Self-care and tree guards; what the heck do they have in common?
A trend I’ve seen with many intelligent, high achieving people (especially women) is that they believe self-care means they’re selfish. So, they never put themselves first. And after a while, the whole idea of self-care becomes a foreign concept to them.
Eventually, they experience massive burn out and come to visit me.
To get used to the idea of putting yourself first, you’ll need to build small practices of self-care: stay in bed longer, read a book just for fun, go on a long walk with your dog, take your family out to dinner so no one must cook or clean. Or my personal favourite, have a night out with your friends – no kids and no partner. This, in my books, is a must.
Self-care becomes a battle of the ‘shoulds’ and ‘musts’
I’m working with an amazing client who’s lost her mojo, is burnt out, and for the first time in her life, doesn’t know what direction she wants to take. Unsure of her feelings, she’s only sure of one thing – she’s utterly exhausted.
With nothing left in her tank, she’s running on pure adrenaline and willpower.
She explained how she genuinely struggles to take care of herself, always putting others first, both in her workplace and at home. When she thought about taking some time out for herself, she was riddled with guilt.
Her battle of ‘shoulds’ and ‘musts’ was real.
There was housework that MUST be done. There was money that SHOULD be spent on her kids, the house, the anything else but her. There was never any mention of what she MUST or SHOULD do for herself.
She said, ‘My values around self-care feel like a small plant with much bigger, spikier ones beside them that constantly threaten to take over’. Great point hey?
She reminded me of the story of a lone pine
No matter how small a step you take, even being able to vocalise how you feel, you need to protect your new values. Just like tiny, fragile tree saplings, you must do what you need to protect it (and that’s using more than a measly stake and an old pair of stockings).
Many years ago, my dad’s Vietnam Veteran’s association planted a lone pine tree. It was a scrawny, unattractive little thing, standing 30cm tall and about as thick as your pinkie finger. Gangly little white roots hang down while little twigs begged to be called branches.
To look at this pathetic little twig, many people would think, ‘Why bother? That’s going to take ages to
grow. Surely it’ll be easier to start with something bigger?’.
But my dad’s association had gone to a lot of bloody trouble for this little tree in the making. Donating it to the council, they took their time to find the perfect spot and acted like this tree was destined for great things.
Sourcing a tree guard that was protecting a well-established tree, the council erected it around the baby tree, adding pavers around its base to protect the roots. It truly looked like massive overkill at the time and was one of the funniest things I had seen.
Years on and this lone pine is now the most attractive tree you’re likely to find. It’s destined to be the most magnificent tree in the entire park as it continues to grow. It’s survived cockatoos pecking at it, kids riding over it with bikes, dogs peeing on it – all because of this huge tree guard as ugly as it may be.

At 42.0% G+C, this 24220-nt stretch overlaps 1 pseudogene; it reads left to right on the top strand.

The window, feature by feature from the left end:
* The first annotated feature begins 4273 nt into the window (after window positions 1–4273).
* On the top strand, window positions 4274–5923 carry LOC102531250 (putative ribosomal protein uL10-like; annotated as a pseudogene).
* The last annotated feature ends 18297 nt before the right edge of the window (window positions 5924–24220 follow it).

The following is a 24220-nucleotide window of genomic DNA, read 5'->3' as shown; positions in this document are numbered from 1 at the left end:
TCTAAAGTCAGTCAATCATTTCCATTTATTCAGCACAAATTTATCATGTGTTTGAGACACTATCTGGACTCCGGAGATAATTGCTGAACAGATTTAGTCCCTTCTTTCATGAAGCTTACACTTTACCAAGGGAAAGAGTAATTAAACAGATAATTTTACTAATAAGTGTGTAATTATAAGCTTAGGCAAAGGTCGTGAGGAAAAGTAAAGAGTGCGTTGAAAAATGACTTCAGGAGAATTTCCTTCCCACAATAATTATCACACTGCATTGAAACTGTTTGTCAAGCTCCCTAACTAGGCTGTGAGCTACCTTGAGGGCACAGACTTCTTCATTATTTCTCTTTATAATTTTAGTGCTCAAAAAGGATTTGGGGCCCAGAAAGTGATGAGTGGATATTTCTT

How to protect ourselves when we accept self-care
Just like the little tree, when our values and practices of self-care and kindness are new and vulnerable, we need to protect them ferociously so that they can grow and develop.
Your guard needs to be a little flexible; overly protective in the early days (like chook wire), and then be adaptable to all for your practices (or tree) to grow (remove that chook wire).
And you’ll have to be able to access your little self-care saplings easily. You must be the protector, checking in and making sure it’s developing and getting what it needs to survive. You need to make sure you give your sapling enough water to flourish, but not so much that it drowns. It’s a bit like Goldilocks; it must be just right.
When you build your fierce guard around your new practices of self-care and learn how to nurture this, you’ll eventually grow stronger, and those nagging voices in your head that tell you that you’re selfish will shut up. To reach that point is truly magnificent – you’ll feel free, like the massive branches of the lone pine tree waving in the wind.
How I practice self-care
If you want a laugh, picture me right now standing in front of you with a tree guard wrapped around me! My journey started only 5 years ago. I made my practices of self-care and kindness my priority and guarded them like a lioness with her cubs.
I ate clean. I slept soundly. I trained hard. I loved fully. I lived vitally.
And after a while, it simply became what I did. But I was overly rigid, and I broke, there was no room for a little bending (which we all need).
Sure, illness sucks, but I allowed my self-care practices to die. I stopped watering them, and I removed the guard. It stopped mattering to me, and I started being less and less kind to myself. I left myself open to being pecked by cockatoos and peed on by dogs!
Several amazing clients have recently had similar stories, reminding me of my journey. Every time I chat about this topic those little voices at the back of my mind call to me, ‘Remember this? Remember how this felt? Remember how alive you were?’.
Yep, I sure do! So, with kindness and compassion for myself, I’ve decided it’s time to go and reclaim my discarded tree guard and protect and nurture my self-care values once more.
Feel like joining me?